Skip to main content
Warning This document has not been updated for a while now. It may be out of date.
Last updated: 22 Jul 2020

email-alert-api: Matching content to subscriber lists

Format of matching criteria

A subscriber list uses several fields to store the criteria which define how it matches published content:

JSON fields

  • links
  • tags

These fields contain a JSON object which maps keys to arrays of values, similar to the links hash on a content item. For example:

{
    "key_1": {
        "any": ["value_a", "value_b", "value_c"],
    }
    "key_2": {
        "all": ["value_x", "value_y"]
    }
}

Only one of these should be used on a given subscriber list. They can also both be empty {} if they aren't needed.

You can find a list of permitted tags in lib/valid_tags.rb.

For a published content item to match the subscriber list on these fields, the links/tags in the request to email-alert-api must include all of the keys. If the value includes any then at least one of the values in the array needs to match for each key. If the value includes all, then each value in the array needs to match.

links uses content ids and tags uses slugs - but the queries used on these fields don't care about that difference.

It's crucial that the key names stored in these JSON fields match the key names used in the requests to email-alert-api (which are usually the same as the ones on the content item itself - taxon_tree is an exception). It's easy to break existing subscriptions by renaming a field in the links hash on published content without updating the corresponding subscriber lists, which would mean that subscribers stop getting emails for that kind of content.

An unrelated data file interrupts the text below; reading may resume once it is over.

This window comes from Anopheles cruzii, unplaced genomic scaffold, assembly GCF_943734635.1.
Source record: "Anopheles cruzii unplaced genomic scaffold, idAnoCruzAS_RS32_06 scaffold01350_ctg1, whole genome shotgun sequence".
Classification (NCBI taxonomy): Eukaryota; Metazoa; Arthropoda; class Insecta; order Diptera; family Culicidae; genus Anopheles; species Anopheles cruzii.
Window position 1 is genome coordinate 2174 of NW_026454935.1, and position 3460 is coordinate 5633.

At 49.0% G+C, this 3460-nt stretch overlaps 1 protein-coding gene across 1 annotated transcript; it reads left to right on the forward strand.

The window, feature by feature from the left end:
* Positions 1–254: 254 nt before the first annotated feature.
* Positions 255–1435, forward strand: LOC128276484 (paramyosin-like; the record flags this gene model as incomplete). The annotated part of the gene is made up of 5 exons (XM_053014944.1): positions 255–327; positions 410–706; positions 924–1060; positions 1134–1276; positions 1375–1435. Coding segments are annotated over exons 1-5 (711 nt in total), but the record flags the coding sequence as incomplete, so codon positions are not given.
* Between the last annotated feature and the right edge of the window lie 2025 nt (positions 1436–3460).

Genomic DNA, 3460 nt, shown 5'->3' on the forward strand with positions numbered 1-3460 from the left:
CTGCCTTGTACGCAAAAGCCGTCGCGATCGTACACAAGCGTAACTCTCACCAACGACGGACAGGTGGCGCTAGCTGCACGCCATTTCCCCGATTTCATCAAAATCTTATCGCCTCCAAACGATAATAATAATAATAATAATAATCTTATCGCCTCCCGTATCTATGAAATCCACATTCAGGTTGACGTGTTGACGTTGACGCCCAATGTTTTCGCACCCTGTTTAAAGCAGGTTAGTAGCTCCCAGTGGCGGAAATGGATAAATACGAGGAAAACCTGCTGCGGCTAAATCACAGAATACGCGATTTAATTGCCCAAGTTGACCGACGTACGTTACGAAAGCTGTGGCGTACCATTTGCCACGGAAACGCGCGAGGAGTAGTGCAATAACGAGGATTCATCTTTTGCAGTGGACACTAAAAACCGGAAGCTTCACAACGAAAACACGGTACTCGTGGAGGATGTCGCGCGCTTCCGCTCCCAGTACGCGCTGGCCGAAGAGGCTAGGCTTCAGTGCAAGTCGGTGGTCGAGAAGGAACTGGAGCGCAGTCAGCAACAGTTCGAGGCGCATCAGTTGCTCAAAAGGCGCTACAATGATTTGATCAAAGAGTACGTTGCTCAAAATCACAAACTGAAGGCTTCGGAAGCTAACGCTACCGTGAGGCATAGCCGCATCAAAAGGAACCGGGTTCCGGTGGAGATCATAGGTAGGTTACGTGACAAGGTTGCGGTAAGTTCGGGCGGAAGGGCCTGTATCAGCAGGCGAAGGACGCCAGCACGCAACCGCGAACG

String fields

  • document_type
  • email_document_supertype
  • government_document_supertype

More than one of these can be used on a given subscriber list. The two supertype fields were added to support the migration of Whitehall subscriptions to email-alert-api.

These fields are used in addition to or instead of links/tags on a given subscriber list. For example, a travel advice subscription for a particular country uses document_type and links -> countries, whereas the travel advice index subscription (which includes all countries) only uses document_type. See this wiki page for details of how each kind of subscription works.

Finding matches

The queries on subscriber lists power the two sides of the email system: subscribing and sending emails.

Subscribing

When a user is subscribing to something, the frontend app handling the email signup should use the API adapters find_or_create_subscriber_list method.

This first makes a GET request to find an existing subscriber list to use, and if one isn't found, it makes a POST request to create the desired subscriber list in email-alert-api.

GET /subscriber-lists?params... searches the database for an existing subscriber list which has exactly the same criteria as are given in the query params. The order of keys and the items within the arrays in links and tags doesn't matter.

Sending emails

When a POST /content-changes request is made to email-alert-api, the data in that request is used to find all subscriber lists in the database which it matches. The matching criteria on each list act as filters on the stream of published content: as long as the request includes at least one matching value for every key in the matching criteria on the subscriber list, an email will be sent to that list.